The Real One (Rothman RM09/10)
Grande Ballroom, Detroit, MI – October 15th, 1967
Disc 1 (67:38): Tales Of Brave Ulysses, N.S.U., Sitting On Top Of The World, Sweet Wine, Rollin’ And Tumblin’, Spoonful
Disc 2 (46:48): Steppin’ Out, Traintime, Toad, I’m So Glad
The October 15th, 1967 Cream soundboard recording is one of the more remarkable documents around. This is close to being a professionally recorded show from a tape very close to the master. It was taped off the PA mixer with a four mic set up: Jack’s Vocals, center stage, Ginger’s announcement, and Eric’s vocals. The mix was pa into left channel and a standalone mike on the guitar on the right. Eric’s mike was away from the drums so plenty of guitar. Quality was high as a mains powered quality recorder at 7.5 ips was used, the recorder had the OK from Russ Gibbs and Cream. During “Spoonful” the tape was slowed down to 3.75 ips as the taper realised they were going to play on. The new copy has a quite smooth transition unlike other copies – a nice tidy up which shows the advantage of access to the master.
There was some discussion about the proper date of the tape, but it has been reliably determined to be from the October 15th show and contains the complete set with a tape change between “Rollin'” and “Spoonful.” One of the earliest releases on silver was Creamset (Gold Standard) which has the complete show but from a high generation tape with a whine on the second disc. Dazed & Cream (Bell Bottom BB019/020) and Real Cream (Gold Standard RC 01) are an improvement in sound quality but both are missing “I’m So Glad.” Other editions include Grande Ballroom (Cream Remasters CRM001/002), Sun Vanishes Birth Of The Six String God (Mid Valley 031/032), and Blues Addict (Tarantura TCD Cream-2-1, 2) part of the Cream U.S.A. boxset. Rothman is extremely clear and very enjoyable which isn’t as loud as the Empress Valley.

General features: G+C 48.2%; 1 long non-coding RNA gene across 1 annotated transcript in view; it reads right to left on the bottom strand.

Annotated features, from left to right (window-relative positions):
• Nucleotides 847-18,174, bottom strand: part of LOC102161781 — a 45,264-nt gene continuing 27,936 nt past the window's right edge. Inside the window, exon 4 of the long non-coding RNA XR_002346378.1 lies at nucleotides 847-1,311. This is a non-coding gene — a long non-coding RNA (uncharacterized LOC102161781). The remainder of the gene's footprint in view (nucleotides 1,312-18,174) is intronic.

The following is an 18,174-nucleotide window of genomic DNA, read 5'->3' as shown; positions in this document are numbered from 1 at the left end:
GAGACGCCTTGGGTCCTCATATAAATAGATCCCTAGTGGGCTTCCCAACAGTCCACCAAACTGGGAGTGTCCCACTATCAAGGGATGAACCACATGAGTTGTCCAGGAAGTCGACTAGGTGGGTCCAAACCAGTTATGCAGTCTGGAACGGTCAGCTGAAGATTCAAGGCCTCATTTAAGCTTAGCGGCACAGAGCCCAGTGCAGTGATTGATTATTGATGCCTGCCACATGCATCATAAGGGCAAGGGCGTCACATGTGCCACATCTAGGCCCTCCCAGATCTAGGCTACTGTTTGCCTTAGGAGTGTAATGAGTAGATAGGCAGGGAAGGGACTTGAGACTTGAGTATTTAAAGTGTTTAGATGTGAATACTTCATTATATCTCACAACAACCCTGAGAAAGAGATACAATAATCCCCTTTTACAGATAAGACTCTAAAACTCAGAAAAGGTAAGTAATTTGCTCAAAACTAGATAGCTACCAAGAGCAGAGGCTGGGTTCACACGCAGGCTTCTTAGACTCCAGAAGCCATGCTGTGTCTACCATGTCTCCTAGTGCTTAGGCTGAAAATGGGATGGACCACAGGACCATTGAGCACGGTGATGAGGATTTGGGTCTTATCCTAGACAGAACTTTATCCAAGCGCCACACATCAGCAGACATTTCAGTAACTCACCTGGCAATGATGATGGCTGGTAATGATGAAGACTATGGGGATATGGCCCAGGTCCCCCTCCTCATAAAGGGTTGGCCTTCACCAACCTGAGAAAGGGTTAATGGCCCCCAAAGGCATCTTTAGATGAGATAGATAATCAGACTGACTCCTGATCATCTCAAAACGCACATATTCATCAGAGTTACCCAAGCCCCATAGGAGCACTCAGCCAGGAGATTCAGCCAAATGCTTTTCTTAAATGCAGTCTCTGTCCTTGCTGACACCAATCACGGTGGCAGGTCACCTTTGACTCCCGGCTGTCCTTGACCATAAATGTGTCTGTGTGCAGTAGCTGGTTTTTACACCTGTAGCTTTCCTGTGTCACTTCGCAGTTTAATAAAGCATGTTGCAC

– An excellent analysis of the show by Blue Mountain –
Cream performed here for three nights from Friday Oct-13 to Sunday Oct-15. It was close to the end of their first US tour, which had commenced on Aug-20. This tour, while frustrating in some ways for them (especially sound systems and low pay), had established them in the U.S. and was at the core of their golden period.
Detroit would have been a good town for the three of them with plenty of black music (Jazz, Blues, R&B and Soul) to listen to after hours. And they would have had plenty of after hours as these concerts started at 6.30pm on Friday and Saturday and finished no later than 10pm and on Sunday 6-9 pm (an all ages show). I believe this would have contributed greatly to the quality of their performances (plus a good sound system!).
The supporting bands on Friday and Saturday were the Rationals and MC5 (basically the house bands at this time). Sunday the support band was the Apostles. One can assume that Cream was largely an unknown quantity to Detroit’s nascent Rock audience and MC5 were already becoming a local legend. Cream had nothing to loose, especially on Sunday when they had plenty of time to really lay out. And by then the word had got around and the audience was really responding.
– Track by Track –
(Times are approximate)
Tales of Brave Ulysses: Much more attack/feedback with the wah-wah. They power it for barely 4 minutes as the warm up. Jack continues humming the melody over the guitar break and he signals the changes.
Tuning up, Ginger “NSU?”, E.C. – “NSU”
NSU (16min worth!): Eric stuffs up the opening (still out of tune?) but fakes it out by playing off-key). They launch into the jam at an incredible tempo – faster than the new remaster!. Eric does a high volume woman tone/feedback section at reduced tempo with Ginger and Jack just combining superbly behind it. Lovely snare and high-hat work as E & J interact. Tempo gradually increases as they roll to the chorus with Eric doing chords, Hendrix style fills and then a smooth transition into the chorus. Its mainly Eric and Jack locking with Ginger soloing in ensemble while feeding the meter changes – incredible. My jaw hit the floor when on first listening and it continues to every time I listen to it. And it doesn’t seem like 16min!!!
Sitting on Top of the World: Short (4 min) but a dirty slow blues like the Wolf meant it to be. A killer solo from Eric with Jack exhorting him yeh!, yeh! and Ginger’s unique blues style. Guitar turned up flatout!